This is intended for people interested in the subject of military guns and their ammunition, with emphasis on automatic weapons.
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And I really do mean it, for the record. I was very interested in the idea of a very lightweight 5mm round and a high rate of fire (~1200+) rifle to fire it, so I did some pretty extensive modeling of magazines and a weapon, and several studies involving spreadsheets and calculations to determine performance, and guess what, in my opinion the concept didn't shake out. And as is pretty well known here, when I want to be critical of a concept, such as the GPC for example, I try to actually put it through its paces and represent it properly. This fair and analytical treatment is probably why Romulan v Vulcan was so convincing to many people who had previously considered the GPC idea sound (granted it took me several tries to create a study that convincing). I represented the idea properly, and thoroughly and fairly investigated it against other concepts. Which, if you don't want these discussions to be on a "nuh uh Batman can totally beat Superman" level, is what you probably should be doing.
Feigning ignorance when the brevis 2 has been discussed here many times is a bad look by the way.
I'm not "feigning ignorance", I was just told that SOCOM was using Surefire suppressors, and the USMC recently selected KAC suppressors.
I mean this really does come off a bad faith reply. Roguetechie may be very contentious, but he at least made reference to all the sources he was using. Coming back with "Oh YEAH? Well have you PERSONALLY tested it?" comes off as missing rogue's point, deliberately, just so you can throw some weight around.
No, that means that I don't buy the manufacturer's claims, or the manufacturers claim that his product was the "C" product found in one official report.
There is a report on TBF, but it's not really sustaining the points made by Roguetechie.
What does YOLO specs mean? I know YOLO from computer vision (a library beyond any awesomeness), but I guess it is not related with "You only look once"
You Only Live Once
In this context: what the hell, give it a try, no limits.
Since they have already taken a shot at meeting the original specs,
"You Only Live Once" seems inapplicable to making a second effort.
Is there a problem with just saying that? "Yeah, I am not sure I buy their claims." That's sort of my point.
So 7-15 oz of extra barrel is fine, but 7-15 oz of suppressor at the end of a barrel is bad.
In the context of the NGSW purported goal of penetrating Level IV armor, barrel length is far more valuable then suppressors, simply because the velocity requirement is so high for defeating armor.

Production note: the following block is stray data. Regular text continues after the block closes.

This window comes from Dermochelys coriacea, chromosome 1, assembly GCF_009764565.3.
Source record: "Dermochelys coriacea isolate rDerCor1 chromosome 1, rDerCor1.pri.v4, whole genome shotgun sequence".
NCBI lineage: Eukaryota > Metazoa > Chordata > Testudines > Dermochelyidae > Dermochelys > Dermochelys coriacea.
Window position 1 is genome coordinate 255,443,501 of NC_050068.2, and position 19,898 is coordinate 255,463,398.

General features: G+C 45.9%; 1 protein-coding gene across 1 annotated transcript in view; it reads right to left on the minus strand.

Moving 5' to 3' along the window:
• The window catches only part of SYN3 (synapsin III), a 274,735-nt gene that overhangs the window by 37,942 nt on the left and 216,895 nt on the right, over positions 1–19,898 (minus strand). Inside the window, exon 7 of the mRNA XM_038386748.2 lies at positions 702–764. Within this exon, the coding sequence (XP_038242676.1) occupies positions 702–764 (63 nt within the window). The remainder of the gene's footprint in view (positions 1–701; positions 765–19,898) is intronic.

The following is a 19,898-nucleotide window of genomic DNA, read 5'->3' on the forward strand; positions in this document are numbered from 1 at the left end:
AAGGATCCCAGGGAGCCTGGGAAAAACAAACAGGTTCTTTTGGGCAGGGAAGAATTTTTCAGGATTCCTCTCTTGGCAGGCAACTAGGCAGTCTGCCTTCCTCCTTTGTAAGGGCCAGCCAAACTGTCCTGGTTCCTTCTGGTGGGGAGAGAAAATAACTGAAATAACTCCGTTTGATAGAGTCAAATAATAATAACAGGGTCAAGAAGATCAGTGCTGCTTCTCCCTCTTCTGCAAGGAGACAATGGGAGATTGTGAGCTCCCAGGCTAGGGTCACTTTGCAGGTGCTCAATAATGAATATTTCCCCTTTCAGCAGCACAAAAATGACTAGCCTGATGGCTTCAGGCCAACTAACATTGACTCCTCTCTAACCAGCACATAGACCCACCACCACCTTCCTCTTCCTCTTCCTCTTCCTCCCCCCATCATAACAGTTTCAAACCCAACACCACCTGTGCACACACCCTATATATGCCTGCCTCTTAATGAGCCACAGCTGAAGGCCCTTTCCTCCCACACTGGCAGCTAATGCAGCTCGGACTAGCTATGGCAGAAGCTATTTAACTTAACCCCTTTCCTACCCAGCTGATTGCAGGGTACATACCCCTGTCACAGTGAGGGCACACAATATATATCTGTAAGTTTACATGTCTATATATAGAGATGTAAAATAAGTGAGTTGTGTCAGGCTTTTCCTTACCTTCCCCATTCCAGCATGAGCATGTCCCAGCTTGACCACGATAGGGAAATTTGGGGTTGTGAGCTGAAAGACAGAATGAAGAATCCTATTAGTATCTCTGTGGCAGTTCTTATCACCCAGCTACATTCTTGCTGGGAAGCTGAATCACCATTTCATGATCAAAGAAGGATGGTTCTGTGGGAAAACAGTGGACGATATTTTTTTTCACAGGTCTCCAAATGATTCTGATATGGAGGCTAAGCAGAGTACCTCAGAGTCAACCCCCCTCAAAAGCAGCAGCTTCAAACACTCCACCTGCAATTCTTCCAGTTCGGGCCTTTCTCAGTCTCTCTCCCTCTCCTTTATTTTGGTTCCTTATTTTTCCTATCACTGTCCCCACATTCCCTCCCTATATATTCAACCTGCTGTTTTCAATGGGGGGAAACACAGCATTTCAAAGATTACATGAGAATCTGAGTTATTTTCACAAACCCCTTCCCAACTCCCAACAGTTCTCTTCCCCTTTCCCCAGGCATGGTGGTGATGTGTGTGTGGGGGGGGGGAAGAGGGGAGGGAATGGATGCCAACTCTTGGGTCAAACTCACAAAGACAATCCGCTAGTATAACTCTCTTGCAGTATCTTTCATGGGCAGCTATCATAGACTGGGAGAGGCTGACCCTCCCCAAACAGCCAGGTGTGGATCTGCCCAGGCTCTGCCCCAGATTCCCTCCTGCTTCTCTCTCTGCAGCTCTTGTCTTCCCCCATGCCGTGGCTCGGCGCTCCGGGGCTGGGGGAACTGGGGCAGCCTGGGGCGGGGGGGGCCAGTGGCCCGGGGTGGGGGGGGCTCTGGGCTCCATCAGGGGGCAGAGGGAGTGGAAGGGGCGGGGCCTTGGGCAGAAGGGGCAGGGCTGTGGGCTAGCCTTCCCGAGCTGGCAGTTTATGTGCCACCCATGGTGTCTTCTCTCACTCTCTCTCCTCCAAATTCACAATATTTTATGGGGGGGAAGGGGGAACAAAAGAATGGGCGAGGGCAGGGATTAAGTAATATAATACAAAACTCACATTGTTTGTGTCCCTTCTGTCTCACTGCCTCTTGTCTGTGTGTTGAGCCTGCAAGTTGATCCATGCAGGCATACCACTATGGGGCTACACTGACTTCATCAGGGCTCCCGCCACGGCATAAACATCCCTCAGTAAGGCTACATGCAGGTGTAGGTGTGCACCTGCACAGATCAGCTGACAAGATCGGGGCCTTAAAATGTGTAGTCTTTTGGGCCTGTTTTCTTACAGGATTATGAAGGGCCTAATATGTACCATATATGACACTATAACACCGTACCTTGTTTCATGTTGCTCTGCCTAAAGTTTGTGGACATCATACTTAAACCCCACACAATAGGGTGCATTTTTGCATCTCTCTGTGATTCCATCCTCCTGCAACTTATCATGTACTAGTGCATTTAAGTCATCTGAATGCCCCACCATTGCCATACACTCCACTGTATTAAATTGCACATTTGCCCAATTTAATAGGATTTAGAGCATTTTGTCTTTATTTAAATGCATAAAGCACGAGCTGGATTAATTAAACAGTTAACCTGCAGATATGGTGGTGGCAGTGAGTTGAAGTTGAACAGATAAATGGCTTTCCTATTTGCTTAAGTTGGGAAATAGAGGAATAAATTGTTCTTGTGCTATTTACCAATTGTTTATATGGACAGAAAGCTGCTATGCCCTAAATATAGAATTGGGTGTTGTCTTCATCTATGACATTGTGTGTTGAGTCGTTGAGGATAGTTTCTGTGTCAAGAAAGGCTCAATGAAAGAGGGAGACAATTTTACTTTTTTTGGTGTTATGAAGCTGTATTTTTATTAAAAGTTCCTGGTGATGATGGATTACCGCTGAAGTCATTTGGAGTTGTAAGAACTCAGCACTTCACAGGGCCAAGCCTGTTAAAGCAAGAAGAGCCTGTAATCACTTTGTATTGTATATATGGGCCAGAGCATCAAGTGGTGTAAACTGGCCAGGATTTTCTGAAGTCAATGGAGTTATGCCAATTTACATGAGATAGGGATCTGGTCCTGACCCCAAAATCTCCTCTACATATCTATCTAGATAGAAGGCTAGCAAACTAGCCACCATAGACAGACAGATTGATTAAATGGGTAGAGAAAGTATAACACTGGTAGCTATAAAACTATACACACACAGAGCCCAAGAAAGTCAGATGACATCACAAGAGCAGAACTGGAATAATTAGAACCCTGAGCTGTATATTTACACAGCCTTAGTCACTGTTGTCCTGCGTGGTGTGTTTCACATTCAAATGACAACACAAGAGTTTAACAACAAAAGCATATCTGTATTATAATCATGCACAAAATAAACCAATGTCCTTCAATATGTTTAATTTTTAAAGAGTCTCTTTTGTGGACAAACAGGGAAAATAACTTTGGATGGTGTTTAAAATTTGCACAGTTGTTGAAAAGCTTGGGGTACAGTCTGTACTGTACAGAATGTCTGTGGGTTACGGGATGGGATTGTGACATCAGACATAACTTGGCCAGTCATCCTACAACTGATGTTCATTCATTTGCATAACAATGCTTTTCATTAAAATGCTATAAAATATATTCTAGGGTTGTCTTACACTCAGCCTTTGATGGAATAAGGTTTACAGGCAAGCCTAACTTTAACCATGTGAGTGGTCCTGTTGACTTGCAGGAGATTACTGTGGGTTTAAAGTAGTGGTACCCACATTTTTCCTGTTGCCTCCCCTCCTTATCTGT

In this video of M993 - at 3016fps, M993 defeats armor. At 2867fps, the armor stops it:
Thats essentially the difference in velocity between SIGs 6.8 out of 13" vs 16".
Further testing from Buffman against other plates has shown small velocity differences to be make or break for armor penetration. Heres the ESAPI:
2795 avg = Penetration; 2612fps = no penetration. Thats a difference of 183fps - about equal to the +150fps the SIG gains from going from a 13" to 16" barrel.
Barrel length is not the end all be all for most cartridges ( 7.62x39 and 6.5 grendel have most of their performance out of 12.5" barrels and thats what I'd issue; 5.56 14.5-16".)
But for NGSW, armor penetration is going to live or die by velocity. And whether the cartridge is 60kpsi or 100kpsi, a few inches of barrel length can make all the difference in armor penetration.
In terms of weight, the difference between a 13/14" vs 20" barrel is equivalent to the weight of a Titanium Brevis, but much less then the weight of a more conventional suppressor.
Scar 17 13” = 7.7lbs
Scar 17 16.25” = 8lbs
+3.25” = .3lbs / 4.8oz / 1.477oz per inch
Scar 17 20” (assumption based on above) = 8.37lbs
13” vs 20” = +10.34oz
Brevis 7.62 Titanium = 10oz
SIG SRD 7.62 = 17oz
Surefire SOCOM 7.62 = 21oz
360mm/ 14.17” = 3.15kg / 6.94lbs
407mm/ 16” = 3.25kg / 7.17lbs
508mm/ 20” = 3.39kg / 7.47lbs
14”->16” = + 0.23lbs / 3.68oz
16” -> 20” = + 0.3lbs / 4.8oz
Not all 65k or 100k psi events are equal though.
That's my first thought but it's not my only one or most important one.
You're very right in that muzzle velocity is incredibly important in determining whether or not we accomplish our goal here.
Where you're wrong though is that the extra few inches of barrel length is far more valuable than a can and it's because you have left out a critically important factor.
Put very simply, in the case of the 6.8 ngsw rounds it's going to be downright unsafe to the end user and the people around him to be firing from a bare uncanned muzzle.
When you fail to take into account a factor which completely negates what you are proposing you will come to unusable conclusions.
This is a classic GIGO situation. The reason you haven't seen these guns shooting uncanned is because it's not a good idea to run them that way.
Once it becomes clear that you need some sort of can more or less no matter what because of the inherent qualities present in the 6.8 round, you realize that you need to put consideration into things that are actually options.
Oh so you're saying it would be nice to have some way to have the benefits of a suppressor, the weight and length reduction of a shorter barrel, and still retain high velocity, and that you think it makes sense to put some effort into achieving all of that?